One of the things I often like to research and write about is creating and promoting your employer brand, which is extremely important to do when it comes to attracting quality talent. However, it can come to the point where trying to make your company appear to be the “employer of choice” could actually hinder your ability to attract and retain quality talent. It has come to my attention that many companies are competing to be the best company to work for and often will try to paint an ideal picture of their company and the job. Of course, showing only the best side of your company will easily attract a ton of candidates but many of these candidates aren’t necessarily the right fit for your company, causing your recruiters to be overwhelmed. Additionally, some of the candidates that have applied could be a great asset to your company but can easily be discouraged when they learn that the job and company is what they initially were led to believe. In this situation, employees may have lower engagement and turnover numbers can increase. So, what can you do to ensure you find a happy medium?

  • Give a realistic overview of your culture:  this can help candidates see if your culture will match up with their personal values.
  • Give a realistic overview of the job details: many job descriptions have almost become like a marketing strategy. They are well written and enticing, however, people can get caught up in this rather than the actual job itself. Be sure to lay out a thorough job description.
  • Break down and give details about the day-to-day: take the time to break down the day to day duties. This can help candidates determine if they have the experience to perform these duties successfully and it can also help them determine if this is a job that they’d enjoy doing.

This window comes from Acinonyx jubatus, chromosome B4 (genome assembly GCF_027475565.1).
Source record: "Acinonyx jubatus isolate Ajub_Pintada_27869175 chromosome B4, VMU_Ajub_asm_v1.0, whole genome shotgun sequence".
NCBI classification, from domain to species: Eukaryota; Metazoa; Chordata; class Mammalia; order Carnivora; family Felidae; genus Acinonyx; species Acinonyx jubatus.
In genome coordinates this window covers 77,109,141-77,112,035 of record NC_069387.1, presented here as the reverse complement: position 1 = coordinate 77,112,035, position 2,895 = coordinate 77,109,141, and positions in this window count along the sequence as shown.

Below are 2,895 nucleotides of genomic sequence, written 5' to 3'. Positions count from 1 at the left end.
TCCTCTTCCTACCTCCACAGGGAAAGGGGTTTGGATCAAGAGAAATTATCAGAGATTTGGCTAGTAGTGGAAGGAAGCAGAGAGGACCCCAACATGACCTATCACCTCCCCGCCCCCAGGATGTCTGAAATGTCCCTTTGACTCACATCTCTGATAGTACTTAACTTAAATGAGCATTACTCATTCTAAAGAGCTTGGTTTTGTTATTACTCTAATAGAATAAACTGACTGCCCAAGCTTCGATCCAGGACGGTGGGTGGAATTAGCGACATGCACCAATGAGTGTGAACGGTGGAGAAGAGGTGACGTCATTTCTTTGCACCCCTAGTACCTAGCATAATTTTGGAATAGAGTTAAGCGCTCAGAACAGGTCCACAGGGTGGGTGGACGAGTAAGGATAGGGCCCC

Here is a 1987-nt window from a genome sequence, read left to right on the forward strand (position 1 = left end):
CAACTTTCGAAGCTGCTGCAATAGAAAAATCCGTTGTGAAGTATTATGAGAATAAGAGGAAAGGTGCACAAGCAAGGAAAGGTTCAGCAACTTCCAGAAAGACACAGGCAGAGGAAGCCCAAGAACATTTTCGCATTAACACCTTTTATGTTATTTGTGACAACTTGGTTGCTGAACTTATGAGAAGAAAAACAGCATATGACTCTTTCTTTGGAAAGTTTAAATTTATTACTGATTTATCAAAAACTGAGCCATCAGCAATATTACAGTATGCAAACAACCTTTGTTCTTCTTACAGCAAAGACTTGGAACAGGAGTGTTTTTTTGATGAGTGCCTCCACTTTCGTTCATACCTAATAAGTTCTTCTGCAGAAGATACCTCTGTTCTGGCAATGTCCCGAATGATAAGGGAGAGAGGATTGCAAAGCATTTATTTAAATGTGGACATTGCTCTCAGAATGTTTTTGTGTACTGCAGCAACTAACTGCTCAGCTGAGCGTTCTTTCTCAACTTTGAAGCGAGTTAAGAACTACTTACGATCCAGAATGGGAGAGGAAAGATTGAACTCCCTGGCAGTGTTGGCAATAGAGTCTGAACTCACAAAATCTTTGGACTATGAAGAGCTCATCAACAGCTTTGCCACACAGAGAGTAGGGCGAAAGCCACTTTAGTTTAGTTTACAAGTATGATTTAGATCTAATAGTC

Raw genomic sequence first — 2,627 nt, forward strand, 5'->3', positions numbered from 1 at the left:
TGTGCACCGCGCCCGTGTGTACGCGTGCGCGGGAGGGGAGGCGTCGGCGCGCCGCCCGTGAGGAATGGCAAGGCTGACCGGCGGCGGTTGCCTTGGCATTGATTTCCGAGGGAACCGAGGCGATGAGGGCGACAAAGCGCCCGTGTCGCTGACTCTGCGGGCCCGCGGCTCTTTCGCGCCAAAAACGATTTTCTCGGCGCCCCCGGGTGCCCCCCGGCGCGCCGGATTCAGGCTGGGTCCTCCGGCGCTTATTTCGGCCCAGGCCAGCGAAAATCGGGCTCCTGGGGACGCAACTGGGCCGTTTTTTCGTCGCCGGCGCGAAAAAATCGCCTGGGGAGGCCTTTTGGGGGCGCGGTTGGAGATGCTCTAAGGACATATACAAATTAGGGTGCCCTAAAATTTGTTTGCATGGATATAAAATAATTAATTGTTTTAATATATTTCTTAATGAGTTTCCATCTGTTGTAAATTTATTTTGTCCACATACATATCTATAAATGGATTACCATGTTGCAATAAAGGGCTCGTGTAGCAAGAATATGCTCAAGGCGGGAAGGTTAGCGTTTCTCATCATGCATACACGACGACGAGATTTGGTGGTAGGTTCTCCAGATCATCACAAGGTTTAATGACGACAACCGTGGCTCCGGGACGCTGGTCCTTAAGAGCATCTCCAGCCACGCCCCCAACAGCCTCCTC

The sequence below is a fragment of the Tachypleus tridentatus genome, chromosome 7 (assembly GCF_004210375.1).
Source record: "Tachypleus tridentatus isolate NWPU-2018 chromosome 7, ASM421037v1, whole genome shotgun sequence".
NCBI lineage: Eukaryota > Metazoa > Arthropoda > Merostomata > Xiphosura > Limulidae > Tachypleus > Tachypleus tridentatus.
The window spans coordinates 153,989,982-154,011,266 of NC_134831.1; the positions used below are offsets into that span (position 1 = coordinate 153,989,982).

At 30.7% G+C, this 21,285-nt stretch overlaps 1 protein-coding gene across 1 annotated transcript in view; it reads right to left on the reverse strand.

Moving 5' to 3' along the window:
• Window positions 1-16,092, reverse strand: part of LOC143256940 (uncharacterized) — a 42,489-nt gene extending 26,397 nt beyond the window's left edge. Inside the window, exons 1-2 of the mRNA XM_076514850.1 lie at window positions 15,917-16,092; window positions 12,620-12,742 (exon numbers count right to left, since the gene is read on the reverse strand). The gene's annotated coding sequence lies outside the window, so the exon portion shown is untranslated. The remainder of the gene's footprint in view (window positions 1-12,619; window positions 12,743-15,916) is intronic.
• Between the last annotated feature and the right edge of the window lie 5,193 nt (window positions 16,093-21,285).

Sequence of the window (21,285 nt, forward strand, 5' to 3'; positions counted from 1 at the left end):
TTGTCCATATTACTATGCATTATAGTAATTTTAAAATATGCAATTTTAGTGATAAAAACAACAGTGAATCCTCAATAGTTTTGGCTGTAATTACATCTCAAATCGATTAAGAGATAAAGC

• Give realistic timelines: many jobs talk about advancement opportunities (especially for top performers), and many candidates who accept a role may have a skewed idea on how quickly they can move up. Be sure to give realistic timelines on this.
  • Talk about the negatives: negative things about a job are realistic factors. I appreciated it when a recruiter once told me that there would be weeks where I could work 10-20 hours of overtime. It helped me know if this type of job would work with my lifestyle and other responsibilities. This also allowed me to not be surprised when my boss required me to be there on extremely demanding weeks.
  • Welcome your candidates to talk to multiple people in the department/job/company: it’s always a great idea to allow candidates to get multiple opinions on this. I once went to a job interview where I casually sat down with multiple people in the office. Having the time to talk to them in a casual way allowed me to see the truth behind the company, job, and so on and allowed me to appropriately decide if the job was right for me.

If you are an employer, it would be wise to consider the importance of realistic job previews. By giving the details (including the good and the bad), unqualified candidates can stop overflowing your inbox and ATS with their resumes. Additionally, candidates who accept the role can feel happier with the decision because they were well informed of what the job required and what the expectations were, which can ultimately reduce grievances and turnover.

 

Links:

Realistic Job Preview

Gen_Y_Survey

Photo Source